The arguments raised in defendant's pro se brief are unpersuasive. The plea agreement contemplated that defendant would plead guilty to the reduced charge of attempted criminal sale of a controlled substance in the third degree as charged in count 15 of the indictment, which accused defendant of acting in concert with a particular codefendant to sell heroin in the City of Albany on December 29, 2015. During the plea colloquy, however, Supreme Court recited the date set forth in count 40 of the indictment, which accused defendant of acting in concert with the same codefendant to “sell one or more preparations, compounds, mixtures or substances containing ․ heroin” in the City of Albany on January 3, 2016. Defendant now argues that Supreme Court's misstatement rendered the underlying indictment jurisdictionally defective. We disagree.

“An indictment is rendered jurisdictionally defective only if it does not charge the defendant with the commission of a particular crime by, for example, failing to allege every material element of the crime charged, or alleging acts that do not equal a crime at all” (People v. Thacker, 173 A.D.3d 1360, 1361, 102 N.Y.S.3d 764 [2019] [internal quotation marks and citations omitted], lv denied 34 N.Y.3d 938, ––– N.Y.S.3d ––––, ––– N.E.3d –––– [2019]; see People v. Park, 163 A.D.3d 1060, 1064, 81 N.Y.S.3d 321 [2018]; People v. Williams, 155 A.D.3d 1253, 1254, 64 N.Y.S.3d 742 [2017], lv denied 31 N.Y.3d 1089, 79 N.Y.S.3d 111, 103 N.E.3d 1258 [2018]). Contrary to defendant's assertion, she did not plead guilty to a nonexistent crime, nor did she plead guilty to a crime that was not a lesser included offense of a crime charged in the indictment. Defendant was charged with criminal sale of a controlled substance – albeit to different degrees – under both count 15 and count 40 of the indictment, and she pleaded guilty to a valid lesser included offense thereof. As a result, defendant's argument essentially distills to a claim “that the indictment and [her] factual allocution did not match” (People v. Cepeda, 29 A.D.3d 491, 492, 816 N.Y.S.2d 437 [2006], lv denied 7 N.Y.3d 810, 822 N.Y.S.2d 485, 855 N.E.2d 801 [2006]), which constitutes a nonjurisdictional and technical defect subject to the preservation requirement (see generally People v. Conceicao, 26 N.Y.3d 375, 382, 23 N.Y.S.3d 124, 44 N.E.3d 199 [2015]; People v. Small, 166 A.D.3d 1237, 1238, 86 N.Y.S.3d 677 [2018]).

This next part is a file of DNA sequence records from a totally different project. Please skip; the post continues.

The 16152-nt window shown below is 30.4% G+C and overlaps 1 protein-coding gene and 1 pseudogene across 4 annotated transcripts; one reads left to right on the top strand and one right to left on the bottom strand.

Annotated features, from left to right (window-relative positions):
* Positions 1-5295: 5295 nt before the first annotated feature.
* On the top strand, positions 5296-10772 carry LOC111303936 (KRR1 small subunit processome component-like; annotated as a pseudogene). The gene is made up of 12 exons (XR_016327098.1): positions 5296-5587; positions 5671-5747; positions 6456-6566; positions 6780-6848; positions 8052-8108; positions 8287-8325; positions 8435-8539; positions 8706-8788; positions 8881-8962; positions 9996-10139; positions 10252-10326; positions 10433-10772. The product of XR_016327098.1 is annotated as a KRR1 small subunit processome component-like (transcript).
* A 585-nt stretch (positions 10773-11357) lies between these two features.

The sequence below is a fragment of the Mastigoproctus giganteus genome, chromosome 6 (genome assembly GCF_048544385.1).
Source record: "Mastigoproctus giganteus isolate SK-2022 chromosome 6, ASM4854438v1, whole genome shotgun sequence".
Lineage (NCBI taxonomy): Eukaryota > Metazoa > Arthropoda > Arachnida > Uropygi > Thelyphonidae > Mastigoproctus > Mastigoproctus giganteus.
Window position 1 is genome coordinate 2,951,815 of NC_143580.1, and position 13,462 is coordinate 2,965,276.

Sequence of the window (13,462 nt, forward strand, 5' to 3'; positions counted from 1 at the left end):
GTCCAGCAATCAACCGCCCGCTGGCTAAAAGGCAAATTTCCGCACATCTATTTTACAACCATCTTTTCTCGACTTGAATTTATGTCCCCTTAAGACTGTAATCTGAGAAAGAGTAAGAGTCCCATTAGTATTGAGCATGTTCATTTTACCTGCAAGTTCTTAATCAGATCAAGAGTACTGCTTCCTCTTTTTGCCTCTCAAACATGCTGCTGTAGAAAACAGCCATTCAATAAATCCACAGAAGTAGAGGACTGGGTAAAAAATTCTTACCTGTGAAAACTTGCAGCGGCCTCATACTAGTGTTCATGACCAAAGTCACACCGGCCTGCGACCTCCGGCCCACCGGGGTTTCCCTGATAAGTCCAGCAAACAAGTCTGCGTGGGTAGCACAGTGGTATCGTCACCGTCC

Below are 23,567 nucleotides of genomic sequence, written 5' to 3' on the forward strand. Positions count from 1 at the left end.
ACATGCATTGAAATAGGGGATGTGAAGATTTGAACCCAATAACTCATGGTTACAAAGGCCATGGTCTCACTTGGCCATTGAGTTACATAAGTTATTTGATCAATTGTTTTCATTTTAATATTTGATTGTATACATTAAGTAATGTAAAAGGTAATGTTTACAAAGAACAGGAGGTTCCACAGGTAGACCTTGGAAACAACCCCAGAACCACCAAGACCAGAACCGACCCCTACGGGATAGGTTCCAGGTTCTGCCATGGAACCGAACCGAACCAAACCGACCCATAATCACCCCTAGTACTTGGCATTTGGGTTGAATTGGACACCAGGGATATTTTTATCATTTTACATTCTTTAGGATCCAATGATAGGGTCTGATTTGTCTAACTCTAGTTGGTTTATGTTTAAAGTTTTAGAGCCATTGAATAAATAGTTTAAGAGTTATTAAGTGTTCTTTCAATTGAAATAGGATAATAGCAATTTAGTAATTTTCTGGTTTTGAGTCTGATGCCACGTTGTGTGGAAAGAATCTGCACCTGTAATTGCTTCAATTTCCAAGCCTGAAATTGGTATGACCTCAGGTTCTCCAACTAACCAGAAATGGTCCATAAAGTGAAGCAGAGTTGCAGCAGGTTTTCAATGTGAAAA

To the extent that defendant's pro se brief may be read as challenging the factual sufficiency of her plea, such claim is precluded by her unchallenged appeal waiver (see People v. Hummel–Parker, 171 A.D.3d 1397, 1398, 97 N.Y.S.3d 539 [2019]; People v. Haverly, 161 A.D.3d 1483, 1484, 74 N.Y.S.3d 774 [2018], lv denied 32 N.Y.3d 938, 84 N.Y.S.3d 864, 109 N.E.3d 1164 [2018]); any assertion that the resulting plea was involuntary is unpreserved for our review in the absence of an appropriate postallocution motion, and the narrow exception to the preservation requirement is inapplicable (see People v. Castro, 170 A.D.3d 1286, 1287–1288, 95 N.Y.S.3d 457 [2019], lv denied 33 N.Y.3d 1029, 102 N.Y.S.3d 512, 126 N.E.3d 162 [2019]; People v. Gumbs, 169 A.D.3d 1119, 1119, 92 N.Y.S.3d 758 [2019], lv denied 33 N.Y.3d 1105, 106 N.Y.S.3d 693, 130 N.E.3d 1303 [2019]). Defendant's pro se ineffective assistance of counsel claim – to the degree that it impacts upon the voluntariness of her plea – is similarly unpreserved (see People v. Muller, 159 A.D.3d 1232, 1232, 73 N.Y.S.3d 279 [2018]), and her assertions that defense counsel failed to properly investigate her case and research her prior criminal history implicate matters outside of the record that are more properly the subject of a CPL article 440 motion (see People v. Moore, 169 A.D.3d 1110, 1112, 93 N.Y.S.3d 464 [2019], lv denied 33 N.Y.3d 979, 101 N.Y.S.3d 233, 124 N.E.3d 722 [2019]). Defendant's remaining pro se claims have been examined and found to be lacking in merit.

ORDERED that the judgments are affirmed.

Mulvey, J.

Garry, P.J., Devine and Aarons, JJ., concur.